Plantar fasciitis is a painful foot injury that can affect both athletes and non-athletes. This injury is a problem for all sufferers, but for diabetics, this injury is an even bigger worry. Here are five things diabetics need to know about plantar fasciitis.
What are the signs of plantar fasciitis?
If you have plantar fasciitis, you will feel pain underneath your heel and in your arch. This pain tends to be worse first thing in the morning or after you've been sitting or resting for a while. This pain can make it hard for you to do everyday activities like walking, standing, or climbing stairs. If you notice these symptoms, don't ignore them; see a podiatrist right away.
What causes this condition?
The plantar fascia is a band of tissue that holds up the arch of your foot. It also plays an important role in your gait; the tissue contracts and expands like a spring to help you conserve energy while walking or running. While the tissue can handle a lot of stress, it's possible for it to become inflamed and irritated if you put too much strain on it.
There are many different things that can put excessive strain on your plantar fascia. Here are a few possible causes:
- Wearing shoes that are poorly-fitting or worn out;
- Standing for long periods of time;
- Being obese;
- Walking or running on hard, indoor surfaces;
- Increasing the intensity or duration of your exercise too suddenly.
Why is it a concern for diabetics?
Diabetes causes changes in your feet which can make plantar fasciitis more of a concern. One of these changes is poor circulation. Diabetes makes your blood vessels narrower and harder, and when this happens, less blood is able to flow to your feet. Reduced blood flow makes it harder for your feet to heal themselves from injuries like plantar fasciitis. Since your feet aren't able to heal as well, your pain may become chronic. If you need to change your gait to minimize this chronic pain, you may then develop pain in your knees, hips, or back.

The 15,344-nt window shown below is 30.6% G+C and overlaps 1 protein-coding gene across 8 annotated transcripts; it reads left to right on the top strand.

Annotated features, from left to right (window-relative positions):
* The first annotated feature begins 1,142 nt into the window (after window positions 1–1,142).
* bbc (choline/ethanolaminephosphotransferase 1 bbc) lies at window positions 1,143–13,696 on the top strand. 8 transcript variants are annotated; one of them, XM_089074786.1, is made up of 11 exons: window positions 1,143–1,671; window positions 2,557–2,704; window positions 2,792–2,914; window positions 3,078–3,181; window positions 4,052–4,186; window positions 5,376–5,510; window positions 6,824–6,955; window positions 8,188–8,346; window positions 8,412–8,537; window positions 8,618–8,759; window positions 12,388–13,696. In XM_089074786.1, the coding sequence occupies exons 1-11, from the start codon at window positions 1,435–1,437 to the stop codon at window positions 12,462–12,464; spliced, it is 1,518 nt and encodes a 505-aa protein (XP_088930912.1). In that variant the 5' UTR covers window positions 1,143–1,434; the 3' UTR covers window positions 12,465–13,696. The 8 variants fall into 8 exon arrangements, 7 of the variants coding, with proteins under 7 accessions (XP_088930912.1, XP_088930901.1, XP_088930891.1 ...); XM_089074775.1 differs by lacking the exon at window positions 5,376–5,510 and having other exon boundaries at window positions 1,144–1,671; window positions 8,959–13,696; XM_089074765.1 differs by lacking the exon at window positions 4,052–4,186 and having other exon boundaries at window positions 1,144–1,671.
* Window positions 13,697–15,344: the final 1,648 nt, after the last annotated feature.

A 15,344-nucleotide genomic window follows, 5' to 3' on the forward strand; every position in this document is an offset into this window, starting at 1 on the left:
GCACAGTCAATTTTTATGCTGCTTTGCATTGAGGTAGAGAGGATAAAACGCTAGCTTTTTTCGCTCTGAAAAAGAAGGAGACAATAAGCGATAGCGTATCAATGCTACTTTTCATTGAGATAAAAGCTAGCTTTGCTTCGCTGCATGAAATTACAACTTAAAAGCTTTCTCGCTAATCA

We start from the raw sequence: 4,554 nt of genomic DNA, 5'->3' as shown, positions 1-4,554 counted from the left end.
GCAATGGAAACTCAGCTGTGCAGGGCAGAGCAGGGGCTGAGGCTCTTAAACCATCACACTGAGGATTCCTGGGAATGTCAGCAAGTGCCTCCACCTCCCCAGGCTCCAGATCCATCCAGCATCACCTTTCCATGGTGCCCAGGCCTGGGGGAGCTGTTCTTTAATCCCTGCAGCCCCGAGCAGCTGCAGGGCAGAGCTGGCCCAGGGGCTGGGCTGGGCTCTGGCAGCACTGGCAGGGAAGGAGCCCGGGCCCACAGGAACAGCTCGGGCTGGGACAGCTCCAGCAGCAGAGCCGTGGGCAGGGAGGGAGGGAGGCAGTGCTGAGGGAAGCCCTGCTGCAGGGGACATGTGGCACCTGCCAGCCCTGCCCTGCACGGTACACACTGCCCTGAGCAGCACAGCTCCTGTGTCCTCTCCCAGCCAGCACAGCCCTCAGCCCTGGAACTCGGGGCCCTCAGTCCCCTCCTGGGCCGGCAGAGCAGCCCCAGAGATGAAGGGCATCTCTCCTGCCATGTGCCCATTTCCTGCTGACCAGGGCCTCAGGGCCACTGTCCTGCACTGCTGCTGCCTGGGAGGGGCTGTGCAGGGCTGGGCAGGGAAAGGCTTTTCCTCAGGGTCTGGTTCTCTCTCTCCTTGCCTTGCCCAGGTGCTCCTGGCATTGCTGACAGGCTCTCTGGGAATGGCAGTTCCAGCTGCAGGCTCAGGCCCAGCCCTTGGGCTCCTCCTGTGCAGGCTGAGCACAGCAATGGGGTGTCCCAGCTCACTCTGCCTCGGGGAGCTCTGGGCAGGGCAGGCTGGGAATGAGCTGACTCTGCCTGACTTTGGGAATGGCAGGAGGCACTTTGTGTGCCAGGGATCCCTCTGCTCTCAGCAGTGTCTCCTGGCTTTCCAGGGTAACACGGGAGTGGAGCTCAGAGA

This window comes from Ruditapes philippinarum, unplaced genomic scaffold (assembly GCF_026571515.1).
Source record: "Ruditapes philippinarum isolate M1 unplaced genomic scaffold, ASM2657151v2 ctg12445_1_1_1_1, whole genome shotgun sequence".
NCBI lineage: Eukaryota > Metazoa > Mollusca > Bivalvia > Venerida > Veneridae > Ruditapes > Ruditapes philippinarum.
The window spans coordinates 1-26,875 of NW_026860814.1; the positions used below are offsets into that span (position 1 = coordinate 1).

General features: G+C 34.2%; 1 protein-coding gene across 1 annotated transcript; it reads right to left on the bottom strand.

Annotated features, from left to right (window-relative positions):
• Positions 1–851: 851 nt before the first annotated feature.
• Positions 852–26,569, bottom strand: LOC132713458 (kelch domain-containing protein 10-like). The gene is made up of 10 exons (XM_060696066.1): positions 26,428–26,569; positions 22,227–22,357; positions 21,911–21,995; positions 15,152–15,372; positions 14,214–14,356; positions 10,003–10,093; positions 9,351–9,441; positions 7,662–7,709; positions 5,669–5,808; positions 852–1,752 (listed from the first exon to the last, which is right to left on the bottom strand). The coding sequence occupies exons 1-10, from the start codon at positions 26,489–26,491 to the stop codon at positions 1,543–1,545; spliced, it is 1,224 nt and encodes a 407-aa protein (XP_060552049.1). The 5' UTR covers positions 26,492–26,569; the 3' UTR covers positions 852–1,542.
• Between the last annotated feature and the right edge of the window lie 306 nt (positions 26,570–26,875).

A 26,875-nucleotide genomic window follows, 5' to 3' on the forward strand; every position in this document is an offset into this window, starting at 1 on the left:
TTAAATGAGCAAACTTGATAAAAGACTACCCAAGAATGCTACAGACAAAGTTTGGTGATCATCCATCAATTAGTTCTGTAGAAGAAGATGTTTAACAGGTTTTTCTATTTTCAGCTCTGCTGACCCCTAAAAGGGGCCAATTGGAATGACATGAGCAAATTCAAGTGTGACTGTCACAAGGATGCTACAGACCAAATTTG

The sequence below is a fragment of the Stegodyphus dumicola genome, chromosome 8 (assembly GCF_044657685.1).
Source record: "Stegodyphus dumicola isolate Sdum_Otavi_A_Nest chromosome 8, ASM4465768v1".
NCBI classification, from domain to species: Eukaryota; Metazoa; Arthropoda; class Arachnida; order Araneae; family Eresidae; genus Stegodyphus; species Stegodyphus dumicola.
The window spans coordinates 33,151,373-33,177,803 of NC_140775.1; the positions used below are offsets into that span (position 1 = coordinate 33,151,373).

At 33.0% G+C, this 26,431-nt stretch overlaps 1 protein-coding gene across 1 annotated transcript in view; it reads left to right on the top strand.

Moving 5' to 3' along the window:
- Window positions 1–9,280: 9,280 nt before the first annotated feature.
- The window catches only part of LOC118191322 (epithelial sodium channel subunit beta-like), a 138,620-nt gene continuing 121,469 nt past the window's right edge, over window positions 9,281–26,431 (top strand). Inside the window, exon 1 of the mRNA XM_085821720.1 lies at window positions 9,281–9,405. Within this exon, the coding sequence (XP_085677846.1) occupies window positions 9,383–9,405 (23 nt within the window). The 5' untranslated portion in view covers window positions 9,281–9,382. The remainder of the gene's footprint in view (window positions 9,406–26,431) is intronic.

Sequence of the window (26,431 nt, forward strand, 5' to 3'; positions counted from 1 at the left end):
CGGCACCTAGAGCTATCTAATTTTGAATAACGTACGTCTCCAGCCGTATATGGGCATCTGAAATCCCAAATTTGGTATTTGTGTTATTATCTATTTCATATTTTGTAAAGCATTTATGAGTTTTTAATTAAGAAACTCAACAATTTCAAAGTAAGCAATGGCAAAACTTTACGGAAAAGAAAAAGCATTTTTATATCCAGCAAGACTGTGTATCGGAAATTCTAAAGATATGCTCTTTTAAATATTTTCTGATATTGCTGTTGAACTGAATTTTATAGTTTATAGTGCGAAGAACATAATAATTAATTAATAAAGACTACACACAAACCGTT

How do podiatrists treat it?
Resting is an important part of plantar fasciitis treatment. You will need to avoid activities that put strain on your plantar fascia, like running and walking, and will also need to avoid standing for prolonged periods.
Medications such as non-steroidal anti-inflammatory drugs or corticosteroids can help control your pain and inflammation while your plantar fascia heals. Some studies have shown that botulinum toxin injections may also be an effective treatment for plantar fasciitis.
Your podiatrist may also recommend getting new shoes. If your shoes don't provide enough arch support, your plantar fascia has to work harder, and the additional strain will make your problem worse. Your podiatrist may create custom-fitted orthotics for you to place inside your shoes for additional support.
Traditional treatment usually takes about six weeks, but if you have poor circulation due to diabetes, don't be frustrated if your progress is slower. Your podiatrist will continue to work with you until your condition is treated.
How common is it?
Plantar fasciitis is a fairly common foot injury: it's estimated to affect about 10% of the general population. It's also estimated that plantar fasciitis is responsible for about one million patient visits per year. Since it's such a common injury, all diabetics need to be aware of the risk this injury poses for them.
Plantar fasciitis is a painful foot injury, and when you have diabetes, the injury may take longer to heal or even become chronic. If you think you have this injury, see a podiatrist, such as one at Elmhurst Podiatry Center Ltd, right away for treatment.